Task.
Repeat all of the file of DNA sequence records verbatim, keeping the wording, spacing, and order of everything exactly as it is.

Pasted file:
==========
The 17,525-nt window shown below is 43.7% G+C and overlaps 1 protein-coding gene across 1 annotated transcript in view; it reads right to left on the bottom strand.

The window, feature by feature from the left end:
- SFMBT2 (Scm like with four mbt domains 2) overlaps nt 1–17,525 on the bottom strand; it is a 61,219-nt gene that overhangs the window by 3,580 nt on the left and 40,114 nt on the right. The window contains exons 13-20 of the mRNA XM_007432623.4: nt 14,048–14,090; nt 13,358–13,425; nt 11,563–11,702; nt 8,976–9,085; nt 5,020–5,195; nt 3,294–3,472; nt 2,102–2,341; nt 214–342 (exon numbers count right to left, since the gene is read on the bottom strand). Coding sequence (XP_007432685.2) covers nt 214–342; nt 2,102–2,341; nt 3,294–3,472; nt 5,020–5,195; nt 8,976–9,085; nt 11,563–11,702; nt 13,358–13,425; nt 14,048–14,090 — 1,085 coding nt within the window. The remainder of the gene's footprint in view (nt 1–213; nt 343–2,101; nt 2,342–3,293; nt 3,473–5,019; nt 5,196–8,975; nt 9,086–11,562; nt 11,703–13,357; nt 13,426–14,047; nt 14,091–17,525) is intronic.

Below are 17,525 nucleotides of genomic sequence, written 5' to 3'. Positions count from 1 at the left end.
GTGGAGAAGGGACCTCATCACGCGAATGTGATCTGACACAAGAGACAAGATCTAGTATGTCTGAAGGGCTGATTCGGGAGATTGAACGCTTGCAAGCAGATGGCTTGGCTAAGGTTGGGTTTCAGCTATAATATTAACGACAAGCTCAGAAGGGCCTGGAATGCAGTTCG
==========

The 17,525-nt window shown below is 43.7% G+C and overlaps 1 protein-coding gene across 1 annotated transcript in view; it reads right to left on the bottom strand.

The window, feature by feature from the left end:
- SFMBT2 (Scm like with four mbt domains 2) overlaps nt 1–17,525 on the bottom strand; it is a 61,219-nt gene that overhangs the window by 3,580 nt on the left and 40,114 nt on the right. The window contains exons 13-20 of the mRNA XM_007432623.4: nt 14,048–14,090; nt 13,358–13,425; nt 11,563–11,702; nt 8,976–9,085; nt 5,020–5,195; nt 3,294–3,472; nt 2,102–2,341; nt 214–342 (exon numbers count right to left, since the gene is read on the bottom strand). Coding sequence (XP_007432685.2) covers nt 214–342; nt 2,102–2,341; nt 3,294–3,472; nt 5,020–5,195; nt 8,976–9,085; nt 11,563–11,702; nt 13,358–13,425; nt 14,048–14,090 — 1,085 coding nt within the window. The remainder of the gene's footprint in view (nt 1–213; nt 343–2,101; nt 2,342–3,293; nt 3,473–5,019; nt 5,196–8,975; nt 9,086–11,562; nt 11,703–13,357; nt 13,426–14,047; nt 14,091–17,525) is intronic.

Below are 17,525 nucleotides of genomic sequence, written 5' to 3'. Positions count from 1 at the left end.
GTGGAGAAGGGACCTCATCACGCGAATGTGATCTGACACAAGAGACAAGATCTAGTATGTCTGAAGGGCTGATTCGGGAGATTGAACGCTTGCAAGCAGATGGCTTGGCTAAGGTTGGGTTTCAGCTATAATATTAACGACAAGCTCAGAAGGGCCTGGAATGCAGTTCG